If there is ever a time that it’s OK to keep secrets from each other, it’s now, at Christmas. We buy gifts and then try to find the best hiding places around the house so that little…or big…snoops don’t find them. We rush to grab that delivered box off the porch before our husband or child grabs it first. It’s fun and exciting and perfectly allowed.
Then we must wrap the gift when prying eyes won’t see what it is. I used to love stacking our children’s wrapped gifts in their individual piles and having them put their own gifts under the tree. There was lots of shaking and guessing going on while they worked. It was so much fun! I knew the answers to their many questions, but I kept it to myself as I watched them wonder what was in each box.
Last year, as Gary and I sat by our tree, Aaron joined us. It wasn’t long before he was on his knees in front of the tree, taking out boxes to see which ones were for him. He went through that ageless process of trying to guess the content of the gifts that bore his name. And I went through the same ageless process of telling him that he must wait for the answer.
You know, God has secrets, too. I just read about that fact this morning. Deuteronomy 29:29 says, “The secret things belong to the Lord our God…”
There are things that God keeps to Himself, things about my life and about His doings in my life. I don’t always understand why God orders my life in the ways that He does. I don’t always know what’s in each box that ends up on the front porch of my life.
And perhaps more importantly, I don’t often understand the “why” of some of the gifts that God gives. In fact, there are things that I wouldn’t even classify as a gift in many ways. A gift should be fun and wanted and needed, right?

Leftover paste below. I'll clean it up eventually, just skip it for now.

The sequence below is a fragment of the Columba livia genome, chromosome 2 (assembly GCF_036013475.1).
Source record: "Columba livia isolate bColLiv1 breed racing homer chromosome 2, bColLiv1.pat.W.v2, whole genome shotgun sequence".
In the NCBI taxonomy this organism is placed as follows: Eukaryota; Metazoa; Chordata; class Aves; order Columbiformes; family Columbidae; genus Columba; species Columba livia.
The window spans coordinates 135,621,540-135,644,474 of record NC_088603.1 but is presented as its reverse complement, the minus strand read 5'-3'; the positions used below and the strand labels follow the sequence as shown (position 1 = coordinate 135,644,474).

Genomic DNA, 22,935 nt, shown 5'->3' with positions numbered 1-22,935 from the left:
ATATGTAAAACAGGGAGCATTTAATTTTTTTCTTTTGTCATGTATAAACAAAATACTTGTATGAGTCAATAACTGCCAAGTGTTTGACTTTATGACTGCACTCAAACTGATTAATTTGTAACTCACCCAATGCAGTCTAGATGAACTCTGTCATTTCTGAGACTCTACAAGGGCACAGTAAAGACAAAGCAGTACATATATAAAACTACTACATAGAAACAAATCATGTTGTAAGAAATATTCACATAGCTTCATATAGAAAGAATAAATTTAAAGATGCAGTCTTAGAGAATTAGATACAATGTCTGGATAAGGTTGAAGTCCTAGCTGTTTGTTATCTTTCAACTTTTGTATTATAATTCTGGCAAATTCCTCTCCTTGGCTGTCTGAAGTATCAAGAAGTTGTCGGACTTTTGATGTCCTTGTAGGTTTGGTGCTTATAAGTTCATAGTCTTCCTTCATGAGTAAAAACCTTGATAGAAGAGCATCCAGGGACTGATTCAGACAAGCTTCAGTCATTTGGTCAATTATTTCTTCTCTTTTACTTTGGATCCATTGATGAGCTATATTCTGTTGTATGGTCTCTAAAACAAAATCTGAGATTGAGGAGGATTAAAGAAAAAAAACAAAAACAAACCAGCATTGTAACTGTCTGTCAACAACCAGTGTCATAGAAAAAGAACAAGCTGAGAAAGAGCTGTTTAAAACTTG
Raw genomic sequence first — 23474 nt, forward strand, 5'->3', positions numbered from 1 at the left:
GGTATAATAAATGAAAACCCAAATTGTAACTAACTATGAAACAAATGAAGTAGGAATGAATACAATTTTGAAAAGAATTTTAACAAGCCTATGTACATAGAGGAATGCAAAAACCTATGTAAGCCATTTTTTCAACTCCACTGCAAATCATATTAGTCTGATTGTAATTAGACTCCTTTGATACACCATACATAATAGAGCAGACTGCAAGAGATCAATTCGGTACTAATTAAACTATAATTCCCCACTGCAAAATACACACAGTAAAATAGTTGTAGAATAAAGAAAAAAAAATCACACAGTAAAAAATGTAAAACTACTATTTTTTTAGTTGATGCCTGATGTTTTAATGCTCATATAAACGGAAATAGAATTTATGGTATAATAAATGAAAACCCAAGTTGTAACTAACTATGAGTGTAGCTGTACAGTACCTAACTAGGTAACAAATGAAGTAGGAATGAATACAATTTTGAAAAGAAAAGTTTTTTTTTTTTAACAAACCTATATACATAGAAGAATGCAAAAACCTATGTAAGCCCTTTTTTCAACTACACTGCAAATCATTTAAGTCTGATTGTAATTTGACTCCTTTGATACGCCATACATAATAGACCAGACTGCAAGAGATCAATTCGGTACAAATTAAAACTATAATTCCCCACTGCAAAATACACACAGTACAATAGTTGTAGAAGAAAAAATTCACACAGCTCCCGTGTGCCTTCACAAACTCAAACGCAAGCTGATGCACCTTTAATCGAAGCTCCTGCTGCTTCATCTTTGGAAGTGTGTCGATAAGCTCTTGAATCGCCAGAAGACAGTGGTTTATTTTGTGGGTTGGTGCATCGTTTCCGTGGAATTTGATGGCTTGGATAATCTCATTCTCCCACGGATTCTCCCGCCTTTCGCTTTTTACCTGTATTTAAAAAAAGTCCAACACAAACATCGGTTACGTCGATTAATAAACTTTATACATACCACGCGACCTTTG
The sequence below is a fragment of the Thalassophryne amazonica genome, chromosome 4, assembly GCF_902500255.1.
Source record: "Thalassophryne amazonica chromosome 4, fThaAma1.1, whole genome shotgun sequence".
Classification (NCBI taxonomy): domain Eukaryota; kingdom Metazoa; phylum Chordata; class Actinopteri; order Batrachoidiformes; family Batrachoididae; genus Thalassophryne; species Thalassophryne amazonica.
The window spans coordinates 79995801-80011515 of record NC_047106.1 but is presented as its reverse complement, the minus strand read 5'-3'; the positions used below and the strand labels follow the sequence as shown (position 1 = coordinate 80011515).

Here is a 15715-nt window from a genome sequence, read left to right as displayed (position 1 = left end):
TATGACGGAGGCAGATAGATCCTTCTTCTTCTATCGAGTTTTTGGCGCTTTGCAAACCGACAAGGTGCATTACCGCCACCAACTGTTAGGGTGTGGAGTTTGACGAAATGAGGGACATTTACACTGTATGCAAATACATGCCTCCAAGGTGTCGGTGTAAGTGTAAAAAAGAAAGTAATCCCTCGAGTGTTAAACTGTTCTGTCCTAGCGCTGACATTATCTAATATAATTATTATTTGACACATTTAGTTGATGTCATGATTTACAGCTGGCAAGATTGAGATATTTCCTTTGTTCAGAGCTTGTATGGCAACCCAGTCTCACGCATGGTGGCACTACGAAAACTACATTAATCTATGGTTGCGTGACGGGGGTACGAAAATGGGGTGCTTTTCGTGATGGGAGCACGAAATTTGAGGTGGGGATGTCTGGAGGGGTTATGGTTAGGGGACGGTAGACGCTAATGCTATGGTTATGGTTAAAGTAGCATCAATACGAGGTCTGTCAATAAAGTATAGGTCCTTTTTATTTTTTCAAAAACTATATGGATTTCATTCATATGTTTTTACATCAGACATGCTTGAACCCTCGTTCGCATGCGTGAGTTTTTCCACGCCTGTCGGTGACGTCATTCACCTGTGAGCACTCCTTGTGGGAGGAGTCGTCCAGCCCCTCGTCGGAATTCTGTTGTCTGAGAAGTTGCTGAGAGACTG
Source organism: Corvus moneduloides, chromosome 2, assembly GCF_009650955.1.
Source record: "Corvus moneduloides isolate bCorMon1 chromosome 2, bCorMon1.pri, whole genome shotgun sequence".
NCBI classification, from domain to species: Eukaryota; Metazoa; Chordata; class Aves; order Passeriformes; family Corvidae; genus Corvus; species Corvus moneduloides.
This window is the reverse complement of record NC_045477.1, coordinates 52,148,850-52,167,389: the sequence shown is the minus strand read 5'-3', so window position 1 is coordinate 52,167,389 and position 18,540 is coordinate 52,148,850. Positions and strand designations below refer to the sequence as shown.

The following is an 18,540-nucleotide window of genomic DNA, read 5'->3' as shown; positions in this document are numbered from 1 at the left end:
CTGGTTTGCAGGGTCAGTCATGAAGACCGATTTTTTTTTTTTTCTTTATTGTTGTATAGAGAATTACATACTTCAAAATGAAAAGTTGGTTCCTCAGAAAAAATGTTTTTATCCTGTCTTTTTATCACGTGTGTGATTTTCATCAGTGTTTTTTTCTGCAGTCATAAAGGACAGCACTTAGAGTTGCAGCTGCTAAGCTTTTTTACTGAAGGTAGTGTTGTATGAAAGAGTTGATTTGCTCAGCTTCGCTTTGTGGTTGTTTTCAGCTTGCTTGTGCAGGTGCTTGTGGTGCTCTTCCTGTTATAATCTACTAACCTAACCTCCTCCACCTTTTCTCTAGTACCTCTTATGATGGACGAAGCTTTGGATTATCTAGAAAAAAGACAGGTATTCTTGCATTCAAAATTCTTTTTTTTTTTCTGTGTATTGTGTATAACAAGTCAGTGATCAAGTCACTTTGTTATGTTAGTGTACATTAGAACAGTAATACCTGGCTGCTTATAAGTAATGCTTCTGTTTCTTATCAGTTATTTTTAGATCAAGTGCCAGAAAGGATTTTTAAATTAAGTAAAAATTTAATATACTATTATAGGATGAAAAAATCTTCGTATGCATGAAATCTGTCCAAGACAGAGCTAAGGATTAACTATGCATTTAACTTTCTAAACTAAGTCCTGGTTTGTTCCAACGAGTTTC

I think of Aaron, of what a gift it was when after five years of marriage God allowed me to finally be pregnant. Of the immense joy I felt as I held my little baby son 37 years ago, feeling like the most blessed woman in the history of the world. Of watching him grow, smart as a whip and cute as a button. Then the sudden huge seizure when he was in the first grade, the years of medicines and tests and doctors and still seizures. The unexplained behaviors that manifested more and more as he got older, that set him apart from his siblings and his peers. The diagnosis of autism, the challenges of his anger and his very particular way of conducting his life. The forever care that he needs and the way that this impacts Gary and me now in our older years. The questions about his future, and ours.
But on the hard days, in the sadness of seizures and the frustrations of autism, I have a choice to make about this gift that God has given me. I can question it, I can resent it, I can let it make me bitter.
Or I can look beyond the gift into the heart of the Giver and know that He only has my good…and Aaron’s good…in His loving heart. God has some secrets that only He knows about concerning Aaron and his life, and therefore mine. I don’t need to know God’s reasons before I exercise trust in Him. I just need to know Him. Period.
When I grasp that concept…and so often I don’t…then I can experience some other gifts that God has given me.
Those attitudes, those gifts, come and go with me.
“What IS this, God?” I can imagine me asking Him as I shake the box.
“Go ahead and open it,” He responds.
“But I didn’t ask for this,” I tell Him as I see what’s inside.
“No,” he lovingly says. “But I know that you need this very thing.”
“Why?!” I ask through my tears.
“Oh,” he answers, “that is a secret for only Me to know right now. Someday I will let you in on the secret, but not today.”
“But…” I so often begin.
And God answers:
“Every good thing given and every perfect gift is from above, coming down from the Father of lights, with whom there is no variation or shifting shadow.” (James 1:17)
Like the old hymn writer said:
And we wonder why the test when we try to do our best, but we’ll understand it better by and by.
By and by, when the morning comes,
When the saints of God are gathered home,
We’ll tell the story how we’ve overcome
For we’ll understand it better by and by.